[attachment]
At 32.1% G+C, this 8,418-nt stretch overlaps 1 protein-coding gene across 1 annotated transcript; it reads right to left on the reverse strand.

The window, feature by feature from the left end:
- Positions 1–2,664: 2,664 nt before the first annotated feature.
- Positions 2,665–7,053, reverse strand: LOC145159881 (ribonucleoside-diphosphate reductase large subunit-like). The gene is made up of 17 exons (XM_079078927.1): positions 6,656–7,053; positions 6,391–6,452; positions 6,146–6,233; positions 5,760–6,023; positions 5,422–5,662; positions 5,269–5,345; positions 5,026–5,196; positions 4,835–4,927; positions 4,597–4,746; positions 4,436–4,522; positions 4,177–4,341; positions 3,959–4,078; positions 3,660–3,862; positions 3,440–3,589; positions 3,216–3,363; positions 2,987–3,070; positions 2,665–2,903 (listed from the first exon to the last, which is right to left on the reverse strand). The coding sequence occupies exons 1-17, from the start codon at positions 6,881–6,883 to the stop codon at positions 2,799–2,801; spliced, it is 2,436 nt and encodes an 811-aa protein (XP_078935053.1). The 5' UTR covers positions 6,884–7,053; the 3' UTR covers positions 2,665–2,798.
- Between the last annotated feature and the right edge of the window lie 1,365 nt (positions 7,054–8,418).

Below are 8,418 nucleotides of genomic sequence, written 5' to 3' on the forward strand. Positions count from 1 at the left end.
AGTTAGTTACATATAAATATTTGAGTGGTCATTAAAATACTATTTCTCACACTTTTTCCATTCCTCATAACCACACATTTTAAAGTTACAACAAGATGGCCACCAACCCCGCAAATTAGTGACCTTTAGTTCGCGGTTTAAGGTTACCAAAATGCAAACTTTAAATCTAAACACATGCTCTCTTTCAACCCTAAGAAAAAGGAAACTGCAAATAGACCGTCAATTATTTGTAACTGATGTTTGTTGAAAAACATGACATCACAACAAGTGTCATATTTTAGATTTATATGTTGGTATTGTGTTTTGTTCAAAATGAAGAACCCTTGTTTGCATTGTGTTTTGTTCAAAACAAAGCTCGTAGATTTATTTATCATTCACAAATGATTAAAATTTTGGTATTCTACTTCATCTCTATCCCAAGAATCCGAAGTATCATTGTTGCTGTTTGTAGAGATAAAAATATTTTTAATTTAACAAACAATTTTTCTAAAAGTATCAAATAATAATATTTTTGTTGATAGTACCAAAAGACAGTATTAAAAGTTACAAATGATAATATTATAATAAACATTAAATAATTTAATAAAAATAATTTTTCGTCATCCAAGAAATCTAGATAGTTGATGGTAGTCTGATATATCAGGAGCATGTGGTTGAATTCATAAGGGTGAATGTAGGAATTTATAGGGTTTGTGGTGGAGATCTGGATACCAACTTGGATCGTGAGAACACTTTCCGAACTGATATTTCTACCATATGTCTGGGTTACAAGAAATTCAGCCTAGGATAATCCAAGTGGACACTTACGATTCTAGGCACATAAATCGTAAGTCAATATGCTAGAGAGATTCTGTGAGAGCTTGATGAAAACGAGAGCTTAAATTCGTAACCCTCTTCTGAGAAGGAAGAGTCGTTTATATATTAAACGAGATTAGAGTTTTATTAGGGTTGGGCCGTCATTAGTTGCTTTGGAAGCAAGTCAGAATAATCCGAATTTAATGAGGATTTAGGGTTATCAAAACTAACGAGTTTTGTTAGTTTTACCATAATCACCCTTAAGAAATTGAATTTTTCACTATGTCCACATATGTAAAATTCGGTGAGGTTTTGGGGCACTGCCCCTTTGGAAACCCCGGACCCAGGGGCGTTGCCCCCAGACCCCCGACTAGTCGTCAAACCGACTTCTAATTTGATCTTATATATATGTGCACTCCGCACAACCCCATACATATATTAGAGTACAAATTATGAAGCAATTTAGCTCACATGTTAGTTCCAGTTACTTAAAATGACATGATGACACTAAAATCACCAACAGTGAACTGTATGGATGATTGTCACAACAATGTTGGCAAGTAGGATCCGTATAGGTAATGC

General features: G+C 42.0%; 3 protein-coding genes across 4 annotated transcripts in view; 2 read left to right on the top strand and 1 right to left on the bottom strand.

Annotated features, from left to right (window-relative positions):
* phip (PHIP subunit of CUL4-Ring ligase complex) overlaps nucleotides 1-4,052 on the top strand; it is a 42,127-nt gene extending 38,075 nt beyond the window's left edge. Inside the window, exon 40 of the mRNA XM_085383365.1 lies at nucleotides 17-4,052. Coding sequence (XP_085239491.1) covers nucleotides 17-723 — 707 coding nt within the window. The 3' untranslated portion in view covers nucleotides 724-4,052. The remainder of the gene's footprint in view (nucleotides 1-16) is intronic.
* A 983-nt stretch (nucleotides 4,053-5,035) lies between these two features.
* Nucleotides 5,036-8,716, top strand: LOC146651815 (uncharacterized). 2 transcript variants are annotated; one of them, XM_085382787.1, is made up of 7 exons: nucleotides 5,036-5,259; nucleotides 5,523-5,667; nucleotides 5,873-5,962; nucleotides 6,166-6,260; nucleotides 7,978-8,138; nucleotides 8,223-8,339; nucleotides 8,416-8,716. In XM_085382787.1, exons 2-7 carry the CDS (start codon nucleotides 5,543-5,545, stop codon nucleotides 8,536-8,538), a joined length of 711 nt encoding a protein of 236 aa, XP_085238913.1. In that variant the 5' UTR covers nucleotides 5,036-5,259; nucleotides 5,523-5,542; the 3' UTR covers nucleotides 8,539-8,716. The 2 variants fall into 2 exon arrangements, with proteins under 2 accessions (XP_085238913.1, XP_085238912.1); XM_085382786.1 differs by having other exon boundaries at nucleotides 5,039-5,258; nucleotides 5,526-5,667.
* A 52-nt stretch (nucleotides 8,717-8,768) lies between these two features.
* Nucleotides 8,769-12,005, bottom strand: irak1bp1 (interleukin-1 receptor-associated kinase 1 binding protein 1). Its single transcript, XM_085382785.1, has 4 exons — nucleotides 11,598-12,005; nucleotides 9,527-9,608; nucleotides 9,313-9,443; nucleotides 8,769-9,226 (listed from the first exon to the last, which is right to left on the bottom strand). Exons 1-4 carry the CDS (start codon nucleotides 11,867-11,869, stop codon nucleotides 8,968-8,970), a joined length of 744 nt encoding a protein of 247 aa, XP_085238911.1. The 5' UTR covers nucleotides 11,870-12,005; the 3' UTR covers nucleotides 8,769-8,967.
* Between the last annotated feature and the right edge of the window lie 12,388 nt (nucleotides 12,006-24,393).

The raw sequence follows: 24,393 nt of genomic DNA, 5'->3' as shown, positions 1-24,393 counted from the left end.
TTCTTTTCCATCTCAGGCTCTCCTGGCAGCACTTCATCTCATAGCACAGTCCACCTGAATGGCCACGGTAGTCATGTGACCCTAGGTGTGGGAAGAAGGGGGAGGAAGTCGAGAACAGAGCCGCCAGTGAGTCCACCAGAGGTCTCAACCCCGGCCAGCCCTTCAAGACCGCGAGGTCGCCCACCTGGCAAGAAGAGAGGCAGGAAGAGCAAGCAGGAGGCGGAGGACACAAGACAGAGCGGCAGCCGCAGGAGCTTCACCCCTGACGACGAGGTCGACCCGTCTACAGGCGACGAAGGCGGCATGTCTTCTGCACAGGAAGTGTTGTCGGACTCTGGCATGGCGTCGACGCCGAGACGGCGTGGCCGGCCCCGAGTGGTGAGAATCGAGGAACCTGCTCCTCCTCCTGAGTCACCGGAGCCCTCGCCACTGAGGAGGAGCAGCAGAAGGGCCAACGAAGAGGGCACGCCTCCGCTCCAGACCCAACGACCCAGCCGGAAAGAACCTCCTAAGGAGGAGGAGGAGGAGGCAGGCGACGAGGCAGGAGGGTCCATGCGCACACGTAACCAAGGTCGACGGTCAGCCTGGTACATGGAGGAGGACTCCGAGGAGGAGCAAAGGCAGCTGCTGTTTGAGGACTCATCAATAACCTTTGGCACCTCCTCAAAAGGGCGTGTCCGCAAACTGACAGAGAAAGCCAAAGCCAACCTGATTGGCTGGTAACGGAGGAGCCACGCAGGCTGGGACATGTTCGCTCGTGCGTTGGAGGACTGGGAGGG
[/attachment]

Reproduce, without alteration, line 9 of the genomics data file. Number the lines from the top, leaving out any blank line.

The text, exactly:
Annotated features, from left to right (window-relative positions):